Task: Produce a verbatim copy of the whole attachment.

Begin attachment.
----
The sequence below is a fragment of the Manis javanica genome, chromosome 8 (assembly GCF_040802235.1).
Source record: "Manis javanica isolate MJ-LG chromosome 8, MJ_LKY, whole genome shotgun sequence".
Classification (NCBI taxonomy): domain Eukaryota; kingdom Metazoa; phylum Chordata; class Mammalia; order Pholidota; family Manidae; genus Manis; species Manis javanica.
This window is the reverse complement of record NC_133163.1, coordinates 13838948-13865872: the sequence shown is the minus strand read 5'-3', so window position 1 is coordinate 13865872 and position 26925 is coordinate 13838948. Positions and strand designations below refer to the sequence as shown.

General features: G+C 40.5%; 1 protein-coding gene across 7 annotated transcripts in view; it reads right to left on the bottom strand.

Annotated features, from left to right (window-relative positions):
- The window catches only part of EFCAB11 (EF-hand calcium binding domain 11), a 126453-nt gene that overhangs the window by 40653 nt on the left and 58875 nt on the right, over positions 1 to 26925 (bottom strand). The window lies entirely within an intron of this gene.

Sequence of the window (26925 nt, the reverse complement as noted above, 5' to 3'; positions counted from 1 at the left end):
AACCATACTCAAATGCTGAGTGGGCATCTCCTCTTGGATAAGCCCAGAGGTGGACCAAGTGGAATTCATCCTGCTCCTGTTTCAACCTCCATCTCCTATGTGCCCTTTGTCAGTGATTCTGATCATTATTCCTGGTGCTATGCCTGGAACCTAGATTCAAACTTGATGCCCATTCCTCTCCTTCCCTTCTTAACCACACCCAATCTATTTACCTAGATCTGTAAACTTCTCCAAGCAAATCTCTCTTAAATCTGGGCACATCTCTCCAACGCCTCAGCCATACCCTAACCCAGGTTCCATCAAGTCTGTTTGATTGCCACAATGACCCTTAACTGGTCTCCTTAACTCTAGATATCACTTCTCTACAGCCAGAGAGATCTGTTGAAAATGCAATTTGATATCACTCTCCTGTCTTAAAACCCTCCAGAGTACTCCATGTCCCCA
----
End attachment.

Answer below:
The sequence below is a fragment of the Manis javanica genome, chromosome 8 (assembly GCF_040802235.1).
Source record: "Manis javanica isolate MJ-LG chromosome 8, MJ_LKY, whole genome shotgun sequence".
Classification (NCBI taxonomy): domain Eukaryota; kingdom Metazoa; phylum Chordata; class Mammalia; order Pholidota; family Manidae; genus Manis; species Manis javanica.
This window is the reverse complement of record NC_133163.1, coordinates 13838948-13865872: the sequence shown is the minus strand read 5'-3', so window position 1 is coordinate 13865872 and position 26925 is coordinate 13838948. Positions and strand designations below refer to the sequence as shown.

General features: G+C 40.5%; 1 protein-coding gene across 7 annotated transcripts in view; it reads right to left on the bottom strand.

Annotated features, from left to right (window-relative positions):
- The window catches only part of EFCAB11 (EF-hand calcium binding domain 11), a 126453-nt gene that overhangs the window by 40653 nt on the left and 58875 nt on the right, over positions 1 to 26925 (bottom strand). The window lies entirely within an intron of this gene.

Sequence of the window (26925 nt, the reverse complement as noted above, 5' to 3'; positions counted from 1 at the left end):
AACCATACTCAAATGCTGAGTGGGCATCTCCTCTTGGATAAGCCCAGAGGTGGACCAAGTGGAATTCATCCTGCTCCTGTTTCAACCTCCATCTCCTATGTGCCCTTTGTCAGTGATTCTGATCATTATTCCTGGTGCTATGCCTGGAACCTAGATTCAAACTTGATGCCCATTCCTCTCCTTCCCTTCTTAACCACACCCAATCTATTTACCTAGATCTGTAAACTTCTCCAAGCAAATCTCTCTTAAATCTGGGCACATCTCTCCAACGCCTCAGCCATACCCTAACCCAGGTTCCATCAAGTCTGTTTGATTGCCACAATGACCCTTAACTGGTCTCCTTAACTCTAGATATCACTTCTCTACAGCCAGAGAGATCTGTTGAAAATGCAATTTGATATCACTCTCCTGTCTTAAAACCCTCCAGAGTACTCCATGTCCCCA